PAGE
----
Accelaration of the chain as a function of x

  • #1
1,540
135

Homework Statement



A uniform flexible chain of length L ,with weight per unit length λ , passes over a small frictionless peg..It is released from a rest position with a length of chain x hanging from one side and a length L-x from the other side .Find the accelaration a as a function of x.

Homework Equations





The Attempt at a Solution



I am not sure how to approach the problem.I feel there can be three ways to approach .

1. Work energy method
2 Newtons law F=Ma considering dx element .
3. Centre of Mass

i dont know how to proceed?? Please help...

Homework Statement





Homework Equations





The Attempt at a Solution

 

Attachments

  • chain.jpg
    chain.jpg
    17.4 KB · Views: 507

Answers and Replies

  • #2
631
0
Since the question talks about acceleration, Newton's force law would be the right track to follow. You will need the center of mass of either part of the chain. Good luck!
 
  • #3
1,540
135
Can u elaborate??
 
  • #4
1,540
135
Centre of mass will be half the distance on either part..then?
 
  • #5
631
0
Can u elaborate??
Since the question talks about acceleration, Newton's force law would be the right track to follow.
Since Newton's law has acceleration explicitly (the a of F = ma) and conservation of energy usually has velocities, Newton's laws will lead you to the result more conveniently (There is some intuition also involved here, which I cannot really explain).

You will need the center of mass of either part of the chain. Good luck!

The two segments of the chain, one on each side of the peg, can be treated as blocks of mass λs1 and λs2 (where s1 and s2 are the lengths of each segment) hanging from a massless string. This reduces your problem to a standard 'two blocks on a pulley' scenario, which I'm sure you have come across before.

As the chain slides, s1 and s2 change, thus changing the acceleration.
 
  • #6
1,540
135
In the standard 'two blocks on a pulley' scenario the masses on the two sides are constant, here the masses are constantly changing ??
 
  • #7
631
0
Yes. The scenarios are not the same, but similar.

Once you do the calculation as I outline and put values for s1 and s2 as x and (l-x), your acceleration will be a function of x.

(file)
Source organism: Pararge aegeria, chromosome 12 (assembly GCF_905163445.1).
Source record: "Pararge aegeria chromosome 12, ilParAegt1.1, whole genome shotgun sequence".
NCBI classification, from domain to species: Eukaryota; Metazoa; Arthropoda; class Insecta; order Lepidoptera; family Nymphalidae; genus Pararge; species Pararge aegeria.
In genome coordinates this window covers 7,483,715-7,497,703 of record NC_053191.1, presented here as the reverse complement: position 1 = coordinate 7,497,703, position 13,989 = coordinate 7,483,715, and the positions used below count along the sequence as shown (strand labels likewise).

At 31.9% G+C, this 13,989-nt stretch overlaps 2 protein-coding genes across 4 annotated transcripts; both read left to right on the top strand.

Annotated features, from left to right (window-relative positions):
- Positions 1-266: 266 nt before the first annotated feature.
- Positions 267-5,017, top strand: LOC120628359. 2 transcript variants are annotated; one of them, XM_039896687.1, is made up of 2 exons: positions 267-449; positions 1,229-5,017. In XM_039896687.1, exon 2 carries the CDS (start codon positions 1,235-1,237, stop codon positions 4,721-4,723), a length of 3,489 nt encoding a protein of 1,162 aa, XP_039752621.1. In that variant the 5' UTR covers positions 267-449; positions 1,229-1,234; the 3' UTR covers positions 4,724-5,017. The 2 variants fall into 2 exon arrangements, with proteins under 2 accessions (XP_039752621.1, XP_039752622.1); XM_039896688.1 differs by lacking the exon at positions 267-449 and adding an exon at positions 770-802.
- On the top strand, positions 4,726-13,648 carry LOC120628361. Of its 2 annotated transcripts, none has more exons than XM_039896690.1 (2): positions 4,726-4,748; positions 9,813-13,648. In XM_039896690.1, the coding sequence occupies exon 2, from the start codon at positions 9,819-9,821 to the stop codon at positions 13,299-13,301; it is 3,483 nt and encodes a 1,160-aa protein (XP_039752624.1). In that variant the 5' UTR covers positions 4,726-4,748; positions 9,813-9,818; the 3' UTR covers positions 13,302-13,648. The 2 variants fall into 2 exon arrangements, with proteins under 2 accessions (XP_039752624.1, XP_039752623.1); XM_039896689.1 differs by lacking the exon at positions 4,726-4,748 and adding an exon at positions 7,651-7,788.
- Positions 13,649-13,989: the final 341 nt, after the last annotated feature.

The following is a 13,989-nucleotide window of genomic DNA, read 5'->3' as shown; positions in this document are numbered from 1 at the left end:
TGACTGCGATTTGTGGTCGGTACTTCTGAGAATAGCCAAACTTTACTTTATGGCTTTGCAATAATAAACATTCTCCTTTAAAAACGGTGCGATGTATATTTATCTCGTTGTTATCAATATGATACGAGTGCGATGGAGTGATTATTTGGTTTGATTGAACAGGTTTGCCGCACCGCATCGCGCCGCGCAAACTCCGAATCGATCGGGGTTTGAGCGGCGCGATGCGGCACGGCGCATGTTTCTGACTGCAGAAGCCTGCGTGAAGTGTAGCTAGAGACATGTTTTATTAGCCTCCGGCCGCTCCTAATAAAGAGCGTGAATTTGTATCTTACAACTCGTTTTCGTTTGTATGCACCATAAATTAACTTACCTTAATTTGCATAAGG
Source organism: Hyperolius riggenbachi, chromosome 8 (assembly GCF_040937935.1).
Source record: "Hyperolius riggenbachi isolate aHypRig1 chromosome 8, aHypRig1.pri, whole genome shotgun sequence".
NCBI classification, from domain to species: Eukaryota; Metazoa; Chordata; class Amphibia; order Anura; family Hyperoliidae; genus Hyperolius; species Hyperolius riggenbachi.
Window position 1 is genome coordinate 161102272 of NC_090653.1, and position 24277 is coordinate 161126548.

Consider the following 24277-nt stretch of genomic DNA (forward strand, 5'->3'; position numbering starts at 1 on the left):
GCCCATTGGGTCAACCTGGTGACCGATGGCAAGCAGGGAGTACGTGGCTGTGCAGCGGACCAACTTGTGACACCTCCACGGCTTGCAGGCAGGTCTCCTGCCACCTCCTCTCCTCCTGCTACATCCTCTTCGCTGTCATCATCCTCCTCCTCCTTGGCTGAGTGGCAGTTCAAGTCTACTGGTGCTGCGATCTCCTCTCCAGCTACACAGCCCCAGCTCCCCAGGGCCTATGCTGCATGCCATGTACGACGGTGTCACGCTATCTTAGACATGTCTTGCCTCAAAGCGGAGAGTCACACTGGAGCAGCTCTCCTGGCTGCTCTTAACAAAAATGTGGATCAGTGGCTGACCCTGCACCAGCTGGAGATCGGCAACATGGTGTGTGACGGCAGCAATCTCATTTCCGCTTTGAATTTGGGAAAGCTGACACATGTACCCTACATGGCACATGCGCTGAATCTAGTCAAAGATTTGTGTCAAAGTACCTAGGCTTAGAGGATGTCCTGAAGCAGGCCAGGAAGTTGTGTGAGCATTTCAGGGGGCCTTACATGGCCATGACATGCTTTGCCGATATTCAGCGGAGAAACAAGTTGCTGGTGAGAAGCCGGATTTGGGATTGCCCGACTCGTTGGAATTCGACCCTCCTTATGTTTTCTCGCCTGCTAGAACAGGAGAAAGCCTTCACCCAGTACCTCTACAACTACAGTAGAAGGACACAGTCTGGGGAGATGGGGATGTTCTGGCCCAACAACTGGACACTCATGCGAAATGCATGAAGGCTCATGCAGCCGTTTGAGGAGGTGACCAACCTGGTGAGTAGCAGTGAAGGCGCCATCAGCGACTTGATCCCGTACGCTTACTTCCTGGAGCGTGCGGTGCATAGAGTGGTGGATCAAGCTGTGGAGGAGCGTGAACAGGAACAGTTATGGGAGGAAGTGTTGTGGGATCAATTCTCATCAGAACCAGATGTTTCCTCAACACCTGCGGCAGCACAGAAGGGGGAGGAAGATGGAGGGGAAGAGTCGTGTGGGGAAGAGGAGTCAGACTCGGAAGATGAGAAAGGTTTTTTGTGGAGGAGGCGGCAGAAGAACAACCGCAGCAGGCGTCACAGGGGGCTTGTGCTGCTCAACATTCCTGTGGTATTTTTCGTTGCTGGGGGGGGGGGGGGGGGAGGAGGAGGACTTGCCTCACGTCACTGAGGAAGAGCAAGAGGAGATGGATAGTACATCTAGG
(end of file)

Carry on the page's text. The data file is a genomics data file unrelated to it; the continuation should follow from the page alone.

In a normal two blocks on a pulley, the mass of blocks on either side is a constant, hence the acceleration is constant.
 
  • #8
1,540
135
Sorry ...i m not able to get it....Can i get more insight ??
 
  • #9
ehild
Homework Helper
15,543
1,912
In the standard 'two blocks on a pulley' scenario the masses on the two sides are constant, here the masses are constantly changing ??

They are constantly changing. The two pieces interact at the peg, with some tension. You can imagine that, for an instant, you have two rods, length x and L-x, and both with linear density λ, connected with a piece of string wrapped around the pulley. This string provides the tension. Can you find the acceleration of such system?

ehild
 

Attachments

  • chainpulley.JPG
    chainpulley.JPG
    4 KB · Views: 445
  • #10
1,540
135
Yes i can find the accelaration in this case ... so that means the accelaration is continuously changing since the masses are changing ....increasing continuously...
 
  • #11
1,540
135
What is the force acting on this system ? Both the parts are being pulled down by gravity...How is tension acting ?? What is the motion of Centre of mass ??

Can we approach the problem in some other way?
 
  • #12
ehild
Homework Helper
15,543
1,912
Yes i can find the accelaration in this case ... so that means the accelaration is continuously changing since the masses are changing ....increasing continuously...

What is the result you got? What does it mean?

ehild
 
  • #13
1,540
135
a={(2x-L)/L}g is the answer . since L continuously decreases 'a' increases .
 
  • #14
ehild
Homework Helper
15,543
1,912
L is the length of the chain, it is constant. x increases, so a increases, but how long? And what happens if x=L? Can the acceleration increase any further?

What happens if x=L/2 at the beginning?


ehild
 
  • #15
1,540
135
If x=L then chain undergoes free fall i.e accelaration is 'g' .If x=L/2 at the beginning then system remains at rest . am i correct ?
 
  • #16
ehild
Homework Helper
15,543
1,912
Right. In case of x=L/2 at the beginning, but it has some velocity, x will change, and it will accelerate with time.

ehild
 

Related Threads on Accelaration of the chain as a function of x

  • Last Post
Replies
3
Views
3K
  • Last Post
Replies
2
Views
2K
  • Last Post
3
Replies
55
Views
7K
Replies
1
Views
1K
Replies
3
Views
2K
Replies
4
Views
1K
Replies
39
Views
8K
  • Last Post
Replies
17
Views
4K
Replies
1
Views
726
Top